Oil Lower Due to China Demand Fears and Supply Glut



Oil fell below $49 a barrel on Monday after its biggest two-day rally in six years last week, pressured by a supply glut and renewed concern about a hard landing for China’s economy.

International benchmark Brent crude climbed 10 percent last week but was still heading for its fourth straight monthly decline and has risen in only two of the past 14 months.

At 1340 GMT, Brent LCOc1 was down $1.28 at $48.77 a barrel and U.S. crude CLc1, which had rallied 12 percent last week, dropped $1.00 to $44.22.

“Volatility was high last week, so now we’re seeing some retracement – $50 is proving to be a resistance level,” said Olivier Jakob, analyst at Petromatrix, referring to Brent. “It is still a market which is very well supplied.”

Volume is expected to be lower than normal on Monday because of a British public holiday.

via Reuters

This article is for general information purposes only. It is not investment advice or a solution to buy or sell securities. Opinions are the authors; not necessarily that of OANDA Corporation or any of its affiliates, subsidiaries, officers or directors. Leveraged trading is high risk and not suitable for all. You could lose all of your deposited funds.

Alfonso Esparza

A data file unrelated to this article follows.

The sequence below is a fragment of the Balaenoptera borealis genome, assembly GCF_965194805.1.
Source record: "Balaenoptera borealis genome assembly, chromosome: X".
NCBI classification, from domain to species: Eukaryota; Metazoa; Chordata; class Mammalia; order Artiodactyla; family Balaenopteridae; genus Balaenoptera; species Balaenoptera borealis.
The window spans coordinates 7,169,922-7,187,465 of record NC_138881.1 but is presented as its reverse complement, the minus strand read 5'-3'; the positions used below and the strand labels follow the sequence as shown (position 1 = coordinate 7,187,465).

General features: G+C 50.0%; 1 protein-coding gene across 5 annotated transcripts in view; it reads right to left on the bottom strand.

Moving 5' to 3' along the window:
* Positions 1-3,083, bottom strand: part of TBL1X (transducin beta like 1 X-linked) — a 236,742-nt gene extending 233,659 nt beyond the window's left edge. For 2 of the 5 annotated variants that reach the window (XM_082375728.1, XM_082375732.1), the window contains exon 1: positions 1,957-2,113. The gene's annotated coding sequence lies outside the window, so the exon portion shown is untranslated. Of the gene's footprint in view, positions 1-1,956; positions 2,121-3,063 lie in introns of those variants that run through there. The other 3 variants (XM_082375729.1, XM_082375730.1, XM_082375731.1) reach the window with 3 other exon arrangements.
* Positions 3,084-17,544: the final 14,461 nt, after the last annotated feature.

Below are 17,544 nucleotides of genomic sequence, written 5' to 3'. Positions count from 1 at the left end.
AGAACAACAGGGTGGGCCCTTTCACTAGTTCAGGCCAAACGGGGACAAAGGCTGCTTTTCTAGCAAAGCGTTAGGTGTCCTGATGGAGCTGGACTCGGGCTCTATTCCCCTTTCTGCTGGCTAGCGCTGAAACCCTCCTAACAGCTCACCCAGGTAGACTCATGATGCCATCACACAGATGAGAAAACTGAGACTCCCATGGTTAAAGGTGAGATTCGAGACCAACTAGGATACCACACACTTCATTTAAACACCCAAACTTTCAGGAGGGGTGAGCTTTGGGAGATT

Alfonso Esparza

Senior Currency Analyst at Market Pulse
Alfonso Esparza specializes in macro forex strategies for North American and major currency pairs. Upon joining OANDA in 2007, Alfonso Esparza established the MarketPulseFX blog and he has since written extensively about central banks and global economic and political trends. Alfonso has also worked as a professional currency trader focused on North America and emerging markets. He has been published by The MarketWatch, Reuters, the Wall Street Journal and The Globe and Mail, and he also appears regularly as a guest commentator on networks including Bloomberg and BNN. He holds a finance degree from the Monterrey Institute of Technology and Higher Education (ITESM) and an MBA with a specialization on financial engineering and marketing from the University of Toronto.
Alfonso Esparza